The history behind the Katyn memorial

Dear Editor:

The controversy in Jersey City (article and Letters in The Reporter) whether to move the statue of the massacre of Poles by Soviets in World War 11 to a less conspicuous location has been settled by a compromise. It will be moved, but only two hundred feet.
While the spat was going on between those who wanted it moved and those who didn’t, it attracted international attention, and no wonder: it would be hard to find in the sordid history of humankind the equal of that savagery that took place in 1940 in the Katyn Forest in Poland, where 22,000 Polish officers and intelligentsia were taken prisoner by the invading Soviets, shot in the back of the head with a pistol, and shoved into a large mass grave that had been bulldozed for the purpose.
The statue shows a running man with a bayonet and rifle sticking out of his back. That isn’t how it happened. A more effective depiction of the horror would show a helpless prisoner, handcuffed, on his knees, with a pistol at the back of his head. Those 22,000 were dispatched in this way, one by one, day and night, in several places in Poland, not only Katyn Forest. What kind of men could do this kind of work? Animals!, some would say. No, human, all too human, for an animal doesn’t have such a brain. One executioner, Vasily Mikhailovich Blokhin, is said to have killed 7,000 prisoners in 28 days, some as young as 18 years. What a reputation to leave to his posterity!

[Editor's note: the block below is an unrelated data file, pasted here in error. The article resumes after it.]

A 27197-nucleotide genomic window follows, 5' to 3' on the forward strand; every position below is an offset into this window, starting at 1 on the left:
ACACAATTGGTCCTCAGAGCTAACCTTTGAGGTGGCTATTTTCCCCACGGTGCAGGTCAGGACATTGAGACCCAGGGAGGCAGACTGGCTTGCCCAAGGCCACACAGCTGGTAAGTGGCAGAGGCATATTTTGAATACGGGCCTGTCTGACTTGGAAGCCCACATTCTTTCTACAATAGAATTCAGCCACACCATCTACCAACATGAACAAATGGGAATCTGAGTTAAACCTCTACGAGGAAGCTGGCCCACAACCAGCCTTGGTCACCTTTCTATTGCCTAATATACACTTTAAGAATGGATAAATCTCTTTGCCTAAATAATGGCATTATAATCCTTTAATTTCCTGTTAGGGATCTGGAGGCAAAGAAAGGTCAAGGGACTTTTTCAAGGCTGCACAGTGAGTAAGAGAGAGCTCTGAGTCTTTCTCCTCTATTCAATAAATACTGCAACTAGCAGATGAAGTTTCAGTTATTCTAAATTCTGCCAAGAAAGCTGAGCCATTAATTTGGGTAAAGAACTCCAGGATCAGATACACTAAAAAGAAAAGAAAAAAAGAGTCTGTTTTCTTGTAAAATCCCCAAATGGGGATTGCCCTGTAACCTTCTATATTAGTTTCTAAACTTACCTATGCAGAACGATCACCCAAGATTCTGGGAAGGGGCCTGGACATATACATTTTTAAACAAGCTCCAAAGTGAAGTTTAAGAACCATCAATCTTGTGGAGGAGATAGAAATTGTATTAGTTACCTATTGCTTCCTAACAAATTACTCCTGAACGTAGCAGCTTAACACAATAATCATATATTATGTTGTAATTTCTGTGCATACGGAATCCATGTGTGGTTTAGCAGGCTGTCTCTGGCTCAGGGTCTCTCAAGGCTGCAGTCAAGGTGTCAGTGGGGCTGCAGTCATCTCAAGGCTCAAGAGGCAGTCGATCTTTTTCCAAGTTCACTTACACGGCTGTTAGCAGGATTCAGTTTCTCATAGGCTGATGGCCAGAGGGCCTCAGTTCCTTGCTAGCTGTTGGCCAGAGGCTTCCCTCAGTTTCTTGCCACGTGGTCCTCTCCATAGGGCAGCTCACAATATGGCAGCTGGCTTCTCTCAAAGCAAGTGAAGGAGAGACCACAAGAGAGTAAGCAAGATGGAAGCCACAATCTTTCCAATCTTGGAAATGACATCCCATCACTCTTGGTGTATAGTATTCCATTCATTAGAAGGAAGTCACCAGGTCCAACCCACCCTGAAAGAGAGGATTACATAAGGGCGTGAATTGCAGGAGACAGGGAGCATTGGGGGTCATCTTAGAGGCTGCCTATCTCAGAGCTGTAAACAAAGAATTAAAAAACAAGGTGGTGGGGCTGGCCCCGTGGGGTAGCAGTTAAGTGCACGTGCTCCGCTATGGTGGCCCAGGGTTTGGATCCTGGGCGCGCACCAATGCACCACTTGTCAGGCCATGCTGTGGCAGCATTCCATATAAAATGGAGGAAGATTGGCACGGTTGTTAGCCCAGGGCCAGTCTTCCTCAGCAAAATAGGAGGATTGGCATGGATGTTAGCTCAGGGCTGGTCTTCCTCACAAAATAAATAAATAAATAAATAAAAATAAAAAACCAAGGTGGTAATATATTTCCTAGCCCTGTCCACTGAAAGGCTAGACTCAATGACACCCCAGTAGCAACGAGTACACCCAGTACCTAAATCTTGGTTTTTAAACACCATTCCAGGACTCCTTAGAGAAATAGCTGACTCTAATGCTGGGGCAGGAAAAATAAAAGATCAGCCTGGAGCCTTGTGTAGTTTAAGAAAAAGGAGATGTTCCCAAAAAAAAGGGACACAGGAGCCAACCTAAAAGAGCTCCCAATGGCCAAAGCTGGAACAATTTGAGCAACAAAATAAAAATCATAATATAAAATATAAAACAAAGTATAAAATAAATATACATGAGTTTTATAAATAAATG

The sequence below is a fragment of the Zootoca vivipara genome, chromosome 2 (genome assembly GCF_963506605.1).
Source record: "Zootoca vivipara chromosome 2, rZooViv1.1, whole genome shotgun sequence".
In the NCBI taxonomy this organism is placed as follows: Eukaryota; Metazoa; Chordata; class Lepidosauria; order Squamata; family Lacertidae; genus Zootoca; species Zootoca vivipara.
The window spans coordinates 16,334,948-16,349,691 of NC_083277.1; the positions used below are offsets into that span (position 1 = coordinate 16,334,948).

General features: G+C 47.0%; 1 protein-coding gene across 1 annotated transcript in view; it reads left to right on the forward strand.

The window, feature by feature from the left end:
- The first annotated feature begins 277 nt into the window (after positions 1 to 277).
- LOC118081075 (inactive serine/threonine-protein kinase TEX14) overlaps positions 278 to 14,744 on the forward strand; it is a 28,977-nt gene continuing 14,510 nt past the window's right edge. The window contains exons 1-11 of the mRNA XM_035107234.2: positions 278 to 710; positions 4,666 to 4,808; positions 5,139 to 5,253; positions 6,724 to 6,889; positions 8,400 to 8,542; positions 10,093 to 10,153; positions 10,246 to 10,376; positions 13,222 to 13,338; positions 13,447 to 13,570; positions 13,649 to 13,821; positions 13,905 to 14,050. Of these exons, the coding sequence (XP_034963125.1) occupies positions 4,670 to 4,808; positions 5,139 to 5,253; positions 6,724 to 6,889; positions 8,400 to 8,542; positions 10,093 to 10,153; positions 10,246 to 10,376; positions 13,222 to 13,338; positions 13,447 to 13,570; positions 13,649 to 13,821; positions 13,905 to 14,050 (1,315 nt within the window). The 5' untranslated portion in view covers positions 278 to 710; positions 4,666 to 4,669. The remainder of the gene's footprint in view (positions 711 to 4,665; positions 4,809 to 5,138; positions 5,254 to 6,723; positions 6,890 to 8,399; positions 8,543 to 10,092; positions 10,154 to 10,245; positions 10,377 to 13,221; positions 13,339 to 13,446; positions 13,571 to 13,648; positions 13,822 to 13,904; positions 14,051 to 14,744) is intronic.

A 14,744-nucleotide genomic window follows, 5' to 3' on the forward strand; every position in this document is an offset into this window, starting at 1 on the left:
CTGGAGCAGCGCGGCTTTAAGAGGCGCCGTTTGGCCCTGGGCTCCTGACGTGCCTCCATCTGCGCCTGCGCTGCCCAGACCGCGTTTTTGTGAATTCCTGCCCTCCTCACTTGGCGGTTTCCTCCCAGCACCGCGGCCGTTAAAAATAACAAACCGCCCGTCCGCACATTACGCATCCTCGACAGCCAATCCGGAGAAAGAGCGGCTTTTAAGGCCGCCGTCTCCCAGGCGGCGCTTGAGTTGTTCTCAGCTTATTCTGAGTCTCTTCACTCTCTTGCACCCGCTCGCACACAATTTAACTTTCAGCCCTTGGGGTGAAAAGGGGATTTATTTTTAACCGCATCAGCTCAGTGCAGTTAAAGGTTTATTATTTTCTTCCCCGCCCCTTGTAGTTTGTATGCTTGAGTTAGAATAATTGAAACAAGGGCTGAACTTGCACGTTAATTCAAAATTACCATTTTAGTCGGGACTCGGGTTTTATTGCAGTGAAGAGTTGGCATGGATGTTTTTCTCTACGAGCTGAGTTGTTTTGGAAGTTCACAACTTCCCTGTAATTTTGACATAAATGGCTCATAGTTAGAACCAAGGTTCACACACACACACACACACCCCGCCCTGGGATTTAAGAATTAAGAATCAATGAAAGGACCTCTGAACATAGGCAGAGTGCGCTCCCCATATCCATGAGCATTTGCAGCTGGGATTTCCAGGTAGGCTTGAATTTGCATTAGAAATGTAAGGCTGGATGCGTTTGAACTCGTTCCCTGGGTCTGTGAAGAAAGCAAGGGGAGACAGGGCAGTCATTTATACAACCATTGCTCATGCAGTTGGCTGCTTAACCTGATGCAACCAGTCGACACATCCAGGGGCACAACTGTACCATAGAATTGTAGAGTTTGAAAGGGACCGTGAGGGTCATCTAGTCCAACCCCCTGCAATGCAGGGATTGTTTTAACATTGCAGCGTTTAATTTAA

Given time, most crimes will out. Germany was horrified that the Bolshevik communists had murdered the Russian Czar and his whole family, then killed thousands of Christian priests and destroyed their churches. While those communists under Stalin occupied Poland in the East, the Germans, pushing in from the West, discovered the bodies in 1943, and told the world. Joseph Stalin denied it and blamed Hitler. Churchill and Roosevelt, although doubtful, went along with Stalin’s lie, because Germany, England’s economic rival (nearly all wars are economic), had to be crushed, whereas Russia was an ally in this attempt. War propaganda demonized the “Hun,” whereas Stalin was lauded by the media and Hollywood and known affectionately as good old Uncle Joe.
Years after the war, however, Stalin’s signed order authorizing the killings was found.

T. Weed